\begin{array}{rrrr}  3x ~+ & -y ~+ & -5z = & 9 \\  & y ~+ & -10z = & 0\\  -2x ~+ & y ~ & = & -6  \end{array}

Solving this system leads to the same situation, where the variables are dependent.

Exercises

  • Use the sol function to verify that our unique solution {1,2,3} is a member of the line
  • Graph the solution set for equations 1 and 2
  • Write the function for the solution set of 1.10.4 and graph its result

Linear transformations

In the previous section we looked at systems of linear equations. Each equation can be considered a function in two variables. Since these are linear equations, our solutions are (hyper) planes. What if instead of solving for a specific solution that satisfies each function, we use a matrix to represent a function that changes a set of values? These are linear transformations and are quite common. Anyone that has created a score or measure from a weighted set of variables has applied a linear transformation. The definition of a linear transformation (2.19 of Kuttler) is simply a restatement of the properties of linearity for vectors instead of scalars. This is easier to understand by rewriting A as a function f. Then we get f(a\vec{u} + b\vec{v}) = a f(\vec{u}) + b f(\vec{v}).

The simplest linear transformations are for matrices that are simply a row vector. As an example suppose we want to model which twitter users are the most internet savvy based on their usage stats. We define this as savvy = a_1 followers + a_2 following + a_3 favorites. Our transformation matrix is then A = [ a_1 a_2 a_3 ]. Given a user u, their internet savviness is just A u. Knowing what we know about matrices, we can construct a matrix with all users and calculate their savviness measure in a single operation. We’ll use a data file of tweet information that looks like

> head(z)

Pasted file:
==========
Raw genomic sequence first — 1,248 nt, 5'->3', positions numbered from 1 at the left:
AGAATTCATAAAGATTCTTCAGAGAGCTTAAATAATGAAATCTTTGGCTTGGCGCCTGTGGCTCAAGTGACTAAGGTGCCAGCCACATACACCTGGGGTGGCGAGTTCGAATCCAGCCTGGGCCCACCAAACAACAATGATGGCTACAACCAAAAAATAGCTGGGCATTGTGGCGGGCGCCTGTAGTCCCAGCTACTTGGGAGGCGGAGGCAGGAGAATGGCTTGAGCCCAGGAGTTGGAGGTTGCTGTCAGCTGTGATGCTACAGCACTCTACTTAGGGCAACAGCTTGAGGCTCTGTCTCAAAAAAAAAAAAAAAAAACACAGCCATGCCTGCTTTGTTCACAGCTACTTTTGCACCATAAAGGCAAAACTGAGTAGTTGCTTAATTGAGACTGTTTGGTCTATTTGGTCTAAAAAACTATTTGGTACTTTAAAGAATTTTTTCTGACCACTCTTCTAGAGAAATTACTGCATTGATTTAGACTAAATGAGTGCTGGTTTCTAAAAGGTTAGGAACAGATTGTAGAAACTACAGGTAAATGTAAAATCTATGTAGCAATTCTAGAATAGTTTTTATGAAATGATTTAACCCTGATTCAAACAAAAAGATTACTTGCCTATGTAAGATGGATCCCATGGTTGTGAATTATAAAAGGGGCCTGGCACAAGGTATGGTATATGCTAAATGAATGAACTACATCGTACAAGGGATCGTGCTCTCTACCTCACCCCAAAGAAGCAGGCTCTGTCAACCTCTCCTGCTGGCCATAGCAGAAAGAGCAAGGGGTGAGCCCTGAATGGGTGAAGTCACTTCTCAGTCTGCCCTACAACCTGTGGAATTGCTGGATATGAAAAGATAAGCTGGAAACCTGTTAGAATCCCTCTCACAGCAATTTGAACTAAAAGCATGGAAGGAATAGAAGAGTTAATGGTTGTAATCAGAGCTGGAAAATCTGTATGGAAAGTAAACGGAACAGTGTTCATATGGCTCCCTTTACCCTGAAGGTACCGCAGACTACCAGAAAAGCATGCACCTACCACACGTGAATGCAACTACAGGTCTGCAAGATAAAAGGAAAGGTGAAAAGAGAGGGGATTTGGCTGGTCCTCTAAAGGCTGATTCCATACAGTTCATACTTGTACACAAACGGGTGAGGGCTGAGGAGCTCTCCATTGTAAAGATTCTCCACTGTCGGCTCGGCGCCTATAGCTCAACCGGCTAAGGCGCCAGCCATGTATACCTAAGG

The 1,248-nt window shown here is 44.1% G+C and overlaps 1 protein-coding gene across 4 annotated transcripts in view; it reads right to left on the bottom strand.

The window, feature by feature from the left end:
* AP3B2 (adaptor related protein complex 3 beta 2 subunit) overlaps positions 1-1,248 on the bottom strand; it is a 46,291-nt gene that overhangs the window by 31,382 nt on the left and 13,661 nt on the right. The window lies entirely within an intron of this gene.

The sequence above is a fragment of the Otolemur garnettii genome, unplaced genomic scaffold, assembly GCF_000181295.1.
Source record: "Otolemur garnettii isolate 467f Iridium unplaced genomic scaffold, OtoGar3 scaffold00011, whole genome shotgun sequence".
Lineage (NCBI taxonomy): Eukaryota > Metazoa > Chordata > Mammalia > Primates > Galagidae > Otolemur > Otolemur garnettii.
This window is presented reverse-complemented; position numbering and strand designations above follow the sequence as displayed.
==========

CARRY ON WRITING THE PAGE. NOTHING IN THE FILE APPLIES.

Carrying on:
created_at
1 Mon Dec 02 23:35:49 +0000 2013
2 Mon Dec 02 23:35:48 +0000 2013
3 Mon Dec 02 23:35:48 +0000 2013
4 Mon Dec 02 23:35:47 +0000 2013
5 Mon Dec 02 23:35:46 +0000 2013
6 Mon Dec 02 23:35:45 +0000 2013
                                                                                                                                          text
1 RT @Citizenship4All: Fasters, families pray outside of @SpeakerBoehner's office: May Congress realize "they are servants of the people." ht&
2 RT @msnbc: What is the most important issue Congress should act on before they head home on December 13? Take our poll: http://t.co/VIHjzbc&
3 RT @EWTN: Argentine congress recommends Pope Francis for Nobel Peace Prize: Buenos Aires, Argentina, Dec 2, 2013 / 05:55... http://t.co/2Ts&
4 RT @Scalplock: ACTION: Congress Likely to Vote on Gun Control Today. Dec 2.  http://t.co/78JLTdcPMb Schumer worked overtime during Thanksgi&
5                                          Americans Want Congress Members To Pee In Cups To Prove They're Not On Drugs http://t.co/LVSHu2b0iI
6     Vote for @politifact's lie of the year! I voted for @SenTedCruz's "Congress is exempt from #ObamaCare" lie here - http://t.co/r4rPv8Ns6W